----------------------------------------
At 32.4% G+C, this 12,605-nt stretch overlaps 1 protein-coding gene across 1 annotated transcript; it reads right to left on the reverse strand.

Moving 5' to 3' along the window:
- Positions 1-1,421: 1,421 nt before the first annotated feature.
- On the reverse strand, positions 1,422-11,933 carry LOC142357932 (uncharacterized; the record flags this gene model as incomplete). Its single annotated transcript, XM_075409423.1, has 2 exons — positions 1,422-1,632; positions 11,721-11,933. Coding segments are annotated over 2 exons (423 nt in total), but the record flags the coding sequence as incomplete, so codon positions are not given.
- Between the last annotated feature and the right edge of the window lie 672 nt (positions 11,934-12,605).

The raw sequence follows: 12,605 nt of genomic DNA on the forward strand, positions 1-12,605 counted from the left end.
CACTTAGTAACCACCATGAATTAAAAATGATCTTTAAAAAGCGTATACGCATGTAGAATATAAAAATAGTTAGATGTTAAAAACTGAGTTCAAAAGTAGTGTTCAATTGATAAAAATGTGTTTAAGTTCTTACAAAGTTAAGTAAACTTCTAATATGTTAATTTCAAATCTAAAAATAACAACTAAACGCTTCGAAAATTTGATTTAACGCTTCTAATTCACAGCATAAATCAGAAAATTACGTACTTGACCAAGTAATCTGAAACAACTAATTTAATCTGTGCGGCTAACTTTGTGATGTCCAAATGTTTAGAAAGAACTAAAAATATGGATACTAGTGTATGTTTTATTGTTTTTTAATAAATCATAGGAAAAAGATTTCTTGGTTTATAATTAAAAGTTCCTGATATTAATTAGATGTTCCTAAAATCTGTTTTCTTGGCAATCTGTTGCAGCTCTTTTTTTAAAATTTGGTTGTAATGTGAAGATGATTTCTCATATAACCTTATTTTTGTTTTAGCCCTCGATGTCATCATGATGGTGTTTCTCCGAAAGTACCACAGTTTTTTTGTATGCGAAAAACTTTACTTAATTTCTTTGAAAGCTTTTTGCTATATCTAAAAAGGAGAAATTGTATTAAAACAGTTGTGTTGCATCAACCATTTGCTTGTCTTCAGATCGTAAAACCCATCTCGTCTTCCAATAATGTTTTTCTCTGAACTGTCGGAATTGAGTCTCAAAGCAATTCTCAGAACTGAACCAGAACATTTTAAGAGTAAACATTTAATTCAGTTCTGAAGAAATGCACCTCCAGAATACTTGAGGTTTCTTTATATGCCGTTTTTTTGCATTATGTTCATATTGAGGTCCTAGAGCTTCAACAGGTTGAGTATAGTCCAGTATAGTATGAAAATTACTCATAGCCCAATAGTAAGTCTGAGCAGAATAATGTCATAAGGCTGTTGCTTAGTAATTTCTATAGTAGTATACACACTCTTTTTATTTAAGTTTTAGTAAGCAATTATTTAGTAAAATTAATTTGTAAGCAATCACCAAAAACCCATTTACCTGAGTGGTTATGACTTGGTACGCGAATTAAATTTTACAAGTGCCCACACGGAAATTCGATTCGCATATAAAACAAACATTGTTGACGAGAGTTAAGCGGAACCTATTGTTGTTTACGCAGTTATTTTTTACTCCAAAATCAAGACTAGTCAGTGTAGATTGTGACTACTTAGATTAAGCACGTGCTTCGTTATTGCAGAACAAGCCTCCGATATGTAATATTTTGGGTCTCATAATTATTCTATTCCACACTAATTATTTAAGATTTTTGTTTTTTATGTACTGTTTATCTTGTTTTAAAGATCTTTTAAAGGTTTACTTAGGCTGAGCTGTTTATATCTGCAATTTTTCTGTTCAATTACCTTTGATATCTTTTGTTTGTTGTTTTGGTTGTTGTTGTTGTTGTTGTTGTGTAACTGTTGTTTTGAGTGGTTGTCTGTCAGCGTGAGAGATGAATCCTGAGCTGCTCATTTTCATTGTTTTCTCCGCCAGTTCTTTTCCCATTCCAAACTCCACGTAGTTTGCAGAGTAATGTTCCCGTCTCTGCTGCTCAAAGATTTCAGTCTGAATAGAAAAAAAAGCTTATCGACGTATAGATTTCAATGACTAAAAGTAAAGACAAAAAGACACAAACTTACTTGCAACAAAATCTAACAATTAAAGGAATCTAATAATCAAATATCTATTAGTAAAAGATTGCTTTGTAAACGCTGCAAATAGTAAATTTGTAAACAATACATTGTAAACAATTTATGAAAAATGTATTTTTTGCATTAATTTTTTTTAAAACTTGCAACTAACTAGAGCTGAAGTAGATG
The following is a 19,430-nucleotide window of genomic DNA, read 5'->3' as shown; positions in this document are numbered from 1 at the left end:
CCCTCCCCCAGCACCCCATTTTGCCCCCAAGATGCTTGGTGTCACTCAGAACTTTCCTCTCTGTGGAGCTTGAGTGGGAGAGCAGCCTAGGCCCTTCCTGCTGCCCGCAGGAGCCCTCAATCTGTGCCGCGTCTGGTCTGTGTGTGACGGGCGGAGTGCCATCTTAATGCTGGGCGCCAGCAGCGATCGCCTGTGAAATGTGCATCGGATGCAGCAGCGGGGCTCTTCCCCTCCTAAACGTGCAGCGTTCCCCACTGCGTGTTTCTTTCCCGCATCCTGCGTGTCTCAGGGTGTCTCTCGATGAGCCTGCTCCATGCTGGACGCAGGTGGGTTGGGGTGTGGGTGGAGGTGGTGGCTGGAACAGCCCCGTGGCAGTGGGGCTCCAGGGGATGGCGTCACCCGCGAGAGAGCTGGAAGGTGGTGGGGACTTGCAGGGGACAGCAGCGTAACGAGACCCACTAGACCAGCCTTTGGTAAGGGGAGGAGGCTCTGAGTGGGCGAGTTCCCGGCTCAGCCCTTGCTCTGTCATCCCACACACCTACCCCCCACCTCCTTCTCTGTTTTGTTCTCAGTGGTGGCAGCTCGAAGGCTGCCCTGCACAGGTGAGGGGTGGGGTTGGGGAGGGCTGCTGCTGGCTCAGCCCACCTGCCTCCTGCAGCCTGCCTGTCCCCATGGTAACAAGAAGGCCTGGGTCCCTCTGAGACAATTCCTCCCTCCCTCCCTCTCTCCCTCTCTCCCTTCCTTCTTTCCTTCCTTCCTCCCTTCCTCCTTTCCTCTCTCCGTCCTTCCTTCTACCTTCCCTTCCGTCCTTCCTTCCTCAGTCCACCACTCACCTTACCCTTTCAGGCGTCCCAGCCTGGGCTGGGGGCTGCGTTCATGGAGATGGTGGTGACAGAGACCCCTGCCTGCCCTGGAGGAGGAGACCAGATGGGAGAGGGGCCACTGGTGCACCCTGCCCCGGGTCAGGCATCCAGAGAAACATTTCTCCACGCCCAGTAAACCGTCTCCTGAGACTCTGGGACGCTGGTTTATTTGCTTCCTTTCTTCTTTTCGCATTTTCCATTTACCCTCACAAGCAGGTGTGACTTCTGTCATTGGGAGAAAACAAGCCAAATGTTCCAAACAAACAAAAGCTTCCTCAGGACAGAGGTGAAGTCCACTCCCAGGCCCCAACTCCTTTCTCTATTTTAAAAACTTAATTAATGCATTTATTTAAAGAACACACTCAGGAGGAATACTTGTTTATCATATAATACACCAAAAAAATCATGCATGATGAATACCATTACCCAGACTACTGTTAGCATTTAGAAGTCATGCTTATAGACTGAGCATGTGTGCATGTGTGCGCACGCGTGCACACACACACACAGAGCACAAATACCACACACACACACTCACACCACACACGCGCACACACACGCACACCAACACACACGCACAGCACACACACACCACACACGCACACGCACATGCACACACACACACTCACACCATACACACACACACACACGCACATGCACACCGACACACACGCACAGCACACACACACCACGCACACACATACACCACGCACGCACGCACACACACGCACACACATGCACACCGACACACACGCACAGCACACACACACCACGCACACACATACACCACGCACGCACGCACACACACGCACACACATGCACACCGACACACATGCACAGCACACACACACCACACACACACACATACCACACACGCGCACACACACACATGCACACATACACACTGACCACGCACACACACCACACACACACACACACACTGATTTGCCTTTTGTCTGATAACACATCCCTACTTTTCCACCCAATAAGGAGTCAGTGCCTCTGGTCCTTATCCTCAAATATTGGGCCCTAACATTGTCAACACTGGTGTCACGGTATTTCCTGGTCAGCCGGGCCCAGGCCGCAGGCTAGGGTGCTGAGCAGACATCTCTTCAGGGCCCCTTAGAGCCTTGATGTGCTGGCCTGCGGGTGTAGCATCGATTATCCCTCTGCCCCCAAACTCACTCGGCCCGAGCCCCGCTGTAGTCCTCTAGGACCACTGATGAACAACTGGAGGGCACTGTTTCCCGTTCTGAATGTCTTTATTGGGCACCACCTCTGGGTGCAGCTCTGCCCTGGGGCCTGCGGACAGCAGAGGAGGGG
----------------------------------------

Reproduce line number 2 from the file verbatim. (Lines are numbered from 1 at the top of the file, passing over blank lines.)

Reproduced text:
Moving 5' to 3' along the window: